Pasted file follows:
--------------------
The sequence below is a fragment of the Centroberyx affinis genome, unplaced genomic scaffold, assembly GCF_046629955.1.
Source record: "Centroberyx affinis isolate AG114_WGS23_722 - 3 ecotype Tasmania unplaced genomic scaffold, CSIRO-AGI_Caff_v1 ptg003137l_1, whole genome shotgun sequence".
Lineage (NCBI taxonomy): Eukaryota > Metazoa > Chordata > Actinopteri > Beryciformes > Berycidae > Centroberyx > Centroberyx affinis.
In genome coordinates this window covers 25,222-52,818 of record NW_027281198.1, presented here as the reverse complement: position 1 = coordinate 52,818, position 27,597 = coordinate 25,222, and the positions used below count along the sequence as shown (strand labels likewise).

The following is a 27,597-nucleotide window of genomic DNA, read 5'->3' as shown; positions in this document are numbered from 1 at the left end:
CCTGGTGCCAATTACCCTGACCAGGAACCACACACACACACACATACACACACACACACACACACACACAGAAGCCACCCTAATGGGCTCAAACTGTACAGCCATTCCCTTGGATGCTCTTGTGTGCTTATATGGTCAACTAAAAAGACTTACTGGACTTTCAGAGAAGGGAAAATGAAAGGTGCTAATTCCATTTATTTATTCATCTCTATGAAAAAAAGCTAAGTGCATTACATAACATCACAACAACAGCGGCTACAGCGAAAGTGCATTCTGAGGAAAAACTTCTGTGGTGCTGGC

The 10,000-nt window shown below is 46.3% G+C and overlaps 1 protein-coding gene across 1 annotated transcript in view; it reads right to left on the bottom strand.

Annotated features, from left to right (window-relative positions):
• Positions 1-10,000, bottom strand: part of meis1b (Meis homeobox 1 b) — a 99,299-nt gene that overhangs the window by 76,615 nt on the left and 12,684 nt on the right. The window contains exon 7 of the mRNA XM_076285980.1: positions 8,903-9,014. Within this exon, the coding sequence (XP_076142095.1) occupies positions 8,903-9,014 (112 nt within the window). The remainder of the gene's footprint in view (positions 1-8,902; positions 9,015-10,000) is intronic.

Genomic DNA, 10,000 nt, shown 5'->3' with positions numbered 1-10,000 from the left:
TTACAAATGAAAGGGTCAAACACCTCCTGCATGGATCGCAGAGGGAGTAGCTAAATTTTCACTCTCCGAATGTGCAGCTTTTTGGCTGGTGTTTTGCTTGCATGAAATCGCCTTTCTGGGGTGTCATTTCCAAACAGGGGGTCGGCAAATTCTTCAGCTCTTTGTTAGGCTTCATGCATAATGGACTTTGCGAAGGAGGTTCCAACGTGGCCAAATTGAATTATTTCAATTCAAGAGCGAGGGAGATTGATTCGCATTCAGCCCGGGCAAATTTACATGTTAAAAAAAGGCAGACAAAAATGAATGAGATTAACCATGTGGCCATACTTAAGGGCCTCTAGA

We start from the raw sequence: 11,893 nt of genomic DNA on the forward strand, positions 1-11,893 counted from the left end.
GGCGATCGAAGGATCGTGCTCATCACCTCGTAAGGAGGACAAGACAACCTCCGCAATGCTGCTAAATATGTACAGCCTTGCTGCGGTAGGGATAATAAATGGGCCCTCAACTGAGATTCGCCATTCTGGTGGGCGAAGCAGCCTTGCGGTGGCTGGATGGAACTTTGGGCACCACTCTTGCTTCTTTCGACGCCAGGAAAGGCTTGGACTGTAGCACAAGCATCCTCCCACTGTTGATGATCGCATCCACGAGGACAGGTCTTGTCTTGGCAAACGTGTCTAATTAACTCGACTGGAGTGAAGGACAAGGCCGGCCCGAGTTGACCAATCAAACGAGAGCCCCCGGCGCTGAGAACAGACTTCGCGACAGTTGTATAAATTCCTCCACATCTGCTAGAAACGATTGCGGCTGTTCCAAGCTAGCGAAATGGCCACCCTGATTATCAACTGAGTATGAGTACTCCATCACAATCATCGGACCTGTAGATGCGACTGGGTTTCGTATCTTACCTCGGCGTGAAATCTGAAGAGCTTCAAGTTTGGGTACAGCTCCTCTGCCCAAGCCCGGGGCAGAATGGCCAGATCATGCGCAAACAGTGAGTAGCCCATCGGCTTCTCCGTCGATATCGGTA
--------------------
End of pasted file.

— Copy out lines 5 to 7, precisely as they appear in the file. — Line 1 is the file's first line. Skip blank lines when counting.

The following is a 27,597-nucleotide window of genomic DNA, read 5'->3' as shown; positions in this document are numbered from 1 at the left end:
CCTGGTGCCAATTACCCTGACCAGGAACCACACACACACACACATACACACACACACACACACACACACAGAAGCCACCCTAATGGGCTCAAACTGTACAGCCATTCCCTTGGATGCTCTTGTGTGCTTATATGGTCAACTAAAAAGACTTACTGGACTTTCAGAGAAGGGAAAATGAAAGGTGCTAATTCCATTTATTTATTCATCTCTATGAAAAAAAGCTAAGTGCATTACATAACATCACAACAACAGCGGCTACAGCGAAAGTGCATTCTGAGGAAAAACTTCTGTGGTGCTGGC

The 10,000-nt window shown below is 46.3% G+C and overlaps 1 protein-coding gene across 1 annotated transcript in view; it reads right to left on the bottom strand.